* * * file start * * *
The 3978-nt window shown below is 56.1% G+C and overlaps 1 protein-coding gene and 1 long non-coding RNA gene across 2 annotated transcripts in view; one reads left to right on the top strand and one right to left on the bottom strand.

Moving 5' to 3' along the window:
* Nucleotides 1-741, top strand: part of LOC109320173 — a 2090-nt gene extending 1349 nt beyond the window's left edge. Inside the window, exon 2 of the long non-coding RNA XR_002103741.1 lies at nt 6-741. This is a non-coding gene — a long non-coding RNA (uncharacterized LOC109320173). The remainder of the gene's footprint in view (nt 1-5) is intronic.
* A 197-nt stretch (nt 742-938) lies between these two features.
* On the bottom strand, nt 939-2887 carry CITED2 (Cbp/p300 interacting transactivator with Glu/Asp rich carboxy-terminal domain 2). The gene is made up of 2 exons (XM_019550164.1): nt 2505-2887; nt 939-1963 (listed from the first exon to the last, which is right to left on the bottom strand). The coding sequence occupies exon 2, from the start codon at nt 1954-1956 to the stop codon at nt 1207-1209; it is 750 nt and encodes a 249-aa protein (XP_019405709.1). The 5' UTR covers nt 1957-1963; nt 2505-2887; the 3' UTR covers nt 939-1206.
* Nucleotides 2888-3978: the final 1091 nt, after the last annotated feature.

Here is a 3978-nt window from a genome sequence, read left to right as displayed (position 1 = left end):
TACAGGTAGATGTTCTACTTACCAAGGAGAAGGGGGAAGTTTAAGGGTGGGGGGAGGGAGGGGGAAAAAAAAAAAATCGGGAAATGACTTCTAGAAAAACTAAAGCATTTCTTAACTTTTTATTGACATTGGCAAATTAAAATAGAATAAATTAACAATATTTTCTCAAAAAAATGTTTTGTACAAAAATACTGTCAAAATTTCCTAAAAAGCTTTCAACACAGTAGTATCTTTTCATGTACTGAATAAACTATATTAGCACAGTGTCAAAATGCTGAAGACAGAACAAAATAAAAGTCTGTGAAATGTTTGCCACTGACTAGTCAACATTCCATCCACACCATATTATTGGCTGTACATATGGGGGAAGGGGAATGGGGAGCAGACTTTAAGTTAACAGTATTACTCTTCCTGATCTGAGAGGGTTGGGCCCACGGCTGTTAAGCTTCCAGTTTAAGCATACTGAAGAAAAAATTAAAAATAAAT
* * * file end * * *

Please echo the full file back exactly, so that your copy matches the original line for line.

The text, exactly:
The 3978-nt window shown below is 56.1% G+C and overlaps 1 protein-coding gene and 1 long non-coding RNA gene across 2 annotated transcripts in view; one reads left to right on the top strand and one right to left on the bottom strand.

Moving 5' to 3' along the window:
* Nucleotides 1-741, top strand: part of LOC109320173 — a 2090-nt gene extending 1349 nt beyond the window's left edge. Inside the window, exon 2 of the long non-coding RNA XR_002103741.1 lies at nt 6-741. This is a non-coding gene — a long non-coding RNA (uncharacterized LOC109320173). The remainder of the gene's footprint in view (nt 1-5) is intronic.
* A 197-nt stretch (nt 742-938) lies between these two features.
* On the bottom strand, nt 939-2887 carry CITED2 (Cbp/p300 interacting transactivator with Glu/Asp rich carboxy-terminal domain 2). The gene is made up of 2 exons (XM_019550164.1): nt 2505-2887; nt 939-1963 (listed from the first exon to the last, which is right to left on the bottom strand). The coding sequence occupies exon 2, from the start codon at nt 1954-1956 to the stop codon at nt 1207-1209; it is 750 nt and encodes a 249-aa protein (XP_019405709.1). The 5' UTR covers nt 1957-1963; nt 2505-2887; the 3' UTR covers nt 939-1206.
* Nucleotides 2888-3978: the final 1091 nt, after the last annotated feature.

Here is a 3978-nt window from a genome sequence, read left to right as displayed (position 1 = left end):
TACAGGTAGATGTTCTACTTACCAAGGAGAAGGGGGAAGTTTAAGGGTGGGGGGAGGGAGGGGGAAAAAAAAAAAATCGGGAAATGACTTCTAGAAAAACTAAAGCATTTCTTAACTTTTTATTGACATTGGCAAATTAAAATAGAATAAATTAACAATATTTTCTCAAAAAAATGTTTTGTACAAAAATACTGTCAAAATTTCCTAAAAAGCTTTCAACACAGTAGTATCTTTTCATGTACTGAATAAACTATATTAGCACAGTGTCAAAATGCTGAAGACAGAACAAAATAAAAGTCTGTGAAATGTTTGCCACTGACTAGTCAACATTCCATCCACACCATATTATTGGCTGTACATATGGGGGAAGGGGAATGGGGAGCAGACTTTAAGTTAACAGTATTACTCTTCCTGATCTGAGAGGGTTGGGCCCACGGCTGTTAAGCTTCCAGTTTAAGCATACTGAAGAAAAAATTAAAAATAAAT